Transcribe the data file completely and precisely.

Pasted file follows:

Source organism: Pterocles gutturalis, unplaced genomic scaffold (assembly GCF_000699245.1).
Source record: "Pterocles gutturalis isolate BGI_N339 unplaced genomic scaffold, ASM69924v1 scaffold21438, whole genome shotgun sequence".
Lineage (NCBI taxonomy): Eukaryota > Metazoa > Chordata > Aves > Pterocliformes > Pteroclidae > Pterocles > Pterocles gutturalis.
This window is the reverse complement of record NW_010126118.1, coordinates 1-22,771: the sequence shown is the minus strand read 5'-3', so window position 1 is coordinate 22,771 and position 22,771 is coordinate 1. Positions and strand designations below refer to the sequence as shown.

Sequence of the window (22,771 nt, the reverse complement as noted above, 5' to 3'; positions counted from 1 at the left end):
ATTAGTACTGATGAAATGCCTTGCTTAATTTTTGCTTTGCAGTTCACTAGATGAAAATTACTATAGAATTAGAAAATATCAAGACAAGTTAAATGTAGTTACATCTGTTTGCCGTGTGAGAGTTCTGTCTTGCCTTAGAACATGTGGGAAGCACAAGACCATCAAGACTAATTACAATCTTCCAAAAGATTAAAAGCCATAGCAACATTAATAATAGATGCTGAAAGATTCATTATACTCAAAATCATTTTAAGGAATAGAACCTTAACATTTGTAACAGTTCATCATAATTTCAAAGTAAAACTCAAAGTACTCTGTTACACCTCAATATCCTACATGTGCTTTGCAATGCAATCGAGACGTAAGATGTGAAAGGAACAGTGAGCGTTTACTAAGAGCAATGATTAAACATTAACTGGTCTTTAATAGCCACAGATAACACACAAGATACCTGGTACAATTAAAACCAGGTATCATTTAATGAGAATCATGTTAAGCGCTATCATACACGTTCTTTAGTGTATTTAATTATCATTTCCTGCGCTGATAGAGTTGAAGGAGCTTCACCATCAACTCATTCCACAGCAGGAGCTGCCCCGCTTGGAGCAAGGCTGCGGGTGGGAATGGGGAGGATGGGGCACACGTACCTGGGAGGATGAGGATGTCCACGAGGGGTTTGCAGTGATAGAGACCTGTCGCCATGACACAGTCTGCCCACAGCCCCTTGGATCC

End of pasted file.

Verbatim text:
Source organism: Pterocles gutturalis, unplaced genomic scaffold (assembly GCF_000699245.1).
Source record: "Pterocles gutturalis isolate BGI_N339 unplaced genomic scaffold, ASM69924v1 scaffold21438, whole genome shotgun sequence".
Lineage (NCBI taxonomy): Eukaryota > Metazoa > Chordata > Aves > Pterocliformes > Pteroclidae > Pterocles > Pterocles gutturalis.
This window is the reverse complement of record NW_010126118.1, coordinates 1-22,771: the sequence shown is the minus strand read 5'-3', so window position 1 is coordinate 22,771 and position 22,771 is coordinate 1. Positions and strand designations below refer to the sequence as shown.

Sequence of the window (22,771 nt, the reverse complement as noted above, 5' to 3'; positions counted from 1 at the left end):
ATTAGTACTGATGAAATGCCTTGCTTAATTTTTGCTTTGCAGTTCACTAGATGAAAATTACTATAGAATTAGAAAATATCAAGACAAGTTAAATGTAGTTACATCTGTTTGCCGTGTGAGAGTTCTGTCTTGCCTTAGAACATGTGGGAAGCACAAGACCATCAAGACTAATTACAATCTTCCAAAAGATTAAAAGCCATAGCAACATTAATAATAGATGCTGAAAGATTCATTATACTCAAAATCATTTTAAGGAATAGAACCTTAACATTTGTAACAGTTCATCATAATTTCAAAGTAAAACTCAAAGTACTCTGTTACACCTCAATATCCTACATGTGCTTTGCAATGCAATCGAGACGTAAGATGTGAAAGGAACAGTGAGCGTTTACTAAGAGCAATGATTAAACATTAACTGGTCTTTAATAGCCACAGATAACACACAAGATACCTGGTACAATTAAAACCAGGTATCATTTAATGAGAATCATGTTAAGCGCTATCATACACGTTCTTTAGTGTATTTAATTATCATTTCCTGCGCTGATAGAGTTGAAGGAGCTTCACCATCAACTCATTCCACAGCAGGAGCTGCCCCGCTTGGAGCAAGGCTGCGGGTGGGAATGGGGAGGATGGGGCACACGTACCTGGGAGGATGAGGATGTCCACGAGGGGTTTGCAGTGATAGAGACCTGTCGCCATGACACAGTCTGCCCACAGCCCCTTGGATCC